Life After Fidel
Date: Thursday, October 06 2005
Embassy, October 5th, 2005
By Jim Creskey
Life After Fidel
Cuba's Foreign Minister, Felipe Pérez Roque, on the U.S. embargo, Castro's succession, the OAS, Hugo Chavez and human rights.
"The blockade of Cuba," says Felipe Pérez Roque, Cuba's Foreign Minister, is the longest in history -- 45 years by 10 successive U.S. presidents. But, he admits, its end would pose a major challenge for Cuba and its leadership. Mr. Pérez, who was in Ottawa this week to meet with Canadian ministers Pierre Pettigrew, Jim Peterson and Aileen Carroll, spoke about the blockade and other hemispheric topics in an interview with Embassy.
And yet the eventual lifting of the blockade, a position supported by Canada at the UN, will have enormous consequences on the island nation which has known little else for generations.
"The lifting of the blockade would be a major challenge, but there is no question that we want it to be lifted the opportunities are greater than the challenges, " says Mr. Pérez
Part of the challenge is that seven out of ten Cubans have never know anything different. Even Mr. Pérez, who was born in 1965 and became one the world's youngest foreign ministers in 1999, has never experienced life in an unblockaded Cuba. The small island (the size of Newfoundland) on Florida's doorstep could expect to be awash in a massive flow of American tourists, goods and trade that would follow the blockade's end. The blockade as the Cubans call it -- in the U.S. it is the "economic embargo" -- was repeatedly condemned by Pope John Paul II in his 1998 visit to Cuba. The only pope to ever visit Cuba, the Cold War Communist nemesis criticized the Castro regime on human rights.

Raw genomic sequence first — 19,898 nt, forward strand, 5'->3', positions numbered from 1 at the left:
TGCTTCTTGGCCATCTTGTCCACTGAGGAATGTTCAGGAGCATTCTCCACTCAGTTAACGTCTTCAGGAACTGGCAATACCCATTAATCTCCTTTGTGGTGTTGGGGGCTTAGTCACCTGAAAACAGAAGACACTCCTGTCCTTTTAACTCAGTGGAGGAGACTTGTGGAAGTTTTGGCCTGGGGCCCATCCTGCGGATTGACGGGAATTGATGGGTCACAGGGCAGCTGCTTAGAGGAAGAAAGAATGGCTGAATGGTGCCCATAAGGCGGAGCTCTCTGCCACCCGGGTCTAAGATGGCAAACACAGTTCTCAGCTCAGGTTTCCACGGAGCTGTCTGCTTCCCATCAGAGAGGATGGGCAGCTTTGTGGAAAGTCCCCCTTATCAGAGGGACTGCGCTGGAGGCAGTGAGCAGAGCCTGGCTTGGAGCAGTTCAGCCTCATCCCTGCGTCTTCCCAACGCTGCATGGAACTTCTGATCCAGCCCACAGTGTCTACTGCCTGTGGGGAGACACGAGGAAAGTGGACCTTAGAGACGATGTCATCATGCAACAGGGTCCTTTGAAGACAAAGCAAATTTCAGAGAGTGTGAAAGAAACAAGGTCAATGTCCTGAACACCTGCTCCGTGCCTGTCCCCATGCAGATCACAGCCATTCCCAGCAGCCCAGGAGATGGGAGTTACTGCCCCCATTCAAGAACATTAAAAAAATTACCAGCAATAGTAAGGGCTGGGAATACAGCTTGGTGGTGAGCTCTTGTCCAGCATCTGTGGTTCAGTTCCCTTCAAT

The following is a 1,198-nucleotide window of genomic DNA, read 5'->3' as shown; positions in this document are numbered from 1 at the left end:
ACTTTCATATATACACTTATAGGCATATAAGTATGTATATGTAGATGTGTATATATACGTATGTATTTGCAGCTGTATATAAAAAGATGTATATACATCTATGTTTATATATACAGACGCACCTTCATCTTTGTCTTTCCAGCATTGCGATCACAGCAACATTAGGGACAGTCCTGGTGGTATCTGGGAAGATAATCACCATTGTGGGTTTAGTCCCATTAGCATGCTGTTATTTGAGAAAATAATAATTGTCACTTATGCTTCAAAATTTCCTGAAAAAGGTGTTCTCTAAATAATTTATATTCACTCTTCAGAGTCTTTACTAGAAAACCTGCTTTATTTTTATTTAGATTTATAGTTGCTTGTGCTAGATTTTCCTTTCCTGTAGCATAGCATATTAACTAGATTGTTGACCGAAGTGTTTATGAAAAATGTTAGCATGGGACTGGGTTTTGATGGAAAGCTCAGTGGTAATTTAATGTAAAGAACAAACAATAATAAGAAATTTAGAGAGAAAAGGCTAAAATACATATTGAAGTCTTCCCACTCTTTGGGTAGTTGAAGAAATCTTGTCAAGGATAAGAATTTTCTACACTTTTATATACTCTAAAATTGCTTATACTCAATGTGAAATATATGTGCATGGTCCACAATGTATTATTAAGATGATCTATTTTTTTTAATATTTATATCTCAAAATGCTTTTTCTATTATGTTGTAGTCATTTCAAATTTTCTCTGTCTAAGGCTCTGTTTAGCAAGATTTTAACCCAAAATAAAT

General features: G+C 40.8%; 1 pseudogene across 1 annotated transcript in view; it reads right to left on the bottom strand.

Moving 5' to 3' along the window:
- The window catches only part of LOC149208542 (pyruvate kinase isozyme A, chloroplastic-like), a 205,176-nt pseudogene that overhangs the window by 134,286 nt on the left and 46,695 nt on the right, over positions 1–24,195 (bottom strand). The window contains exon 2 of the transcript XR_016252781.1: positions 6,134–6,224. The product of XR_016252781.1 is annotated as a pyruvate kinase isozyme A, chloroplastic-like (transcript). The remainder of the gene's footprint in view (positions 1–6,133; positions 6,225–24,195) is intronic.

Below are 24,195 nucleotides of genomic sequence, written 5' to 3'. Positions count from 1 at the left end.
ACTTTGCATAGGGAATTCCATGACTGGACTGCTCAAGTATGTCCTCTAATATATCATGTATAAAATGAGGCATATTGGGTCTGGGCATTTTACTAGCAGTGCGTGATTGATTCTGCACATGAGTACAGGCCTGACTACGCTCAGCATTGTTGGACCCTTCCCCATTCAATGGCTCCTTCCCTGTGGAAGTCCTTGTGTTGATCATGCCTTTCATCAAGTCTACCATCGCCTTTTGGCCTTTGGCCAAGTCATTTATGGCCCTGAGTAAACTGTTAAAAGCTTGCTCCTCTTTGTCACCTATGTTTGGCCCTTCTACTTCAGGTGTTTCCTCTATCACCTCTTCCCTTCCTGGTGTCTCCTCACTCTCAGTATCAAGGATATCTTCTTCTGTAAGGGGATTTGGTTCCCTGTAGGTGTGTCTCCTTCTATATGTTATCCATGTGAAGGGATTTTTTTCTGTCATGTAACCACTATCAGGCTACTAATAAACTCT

"Liberation cannot be reduced to its social and political aspects, but rather reaches its fullness in the exercise of conscience, the basis and foundation of all human rights," said the late pontiff, saving a stinging condemnation of the U.S. blockade as "an indiscriminate measure that hurt Cuba's poor" for his parting words at José Marti airport.
Mr. Pérez believes that within five years of the blockade's end, the number of Americans visiting Cuba annually would rise to 5 million -- more than 10 times the number of Canadians (Cuba's biggest source of tourists) who visited Cuba last year.
"There is no doubt that [lifting the blockade] would be a major challenge. It would test our resolve to preserve our culture, our language, our traditions."
The minister's arrival in Canada coincides with 60 years of diplomatic relations and particularly celebrates the days since 1959 -- the start of the Cuban revolution. Only Canada and Mexico have maintained continuous diplomatic relations with Cuba, and Mr. Pérez says he is grateful for Canada's enduring friendship particularly in the face of constant pressure from Washington to treat Cuba differently.
"Next January is the 30th anniversary of Pierre Trudeau's visit to Cuba," says Mr. Pérez. It was former prime minister Trudeau's warmth for revolutionary Cuba that played a big role in keeping Canada open minded about the little Caribbean country that long drove Washington crazy.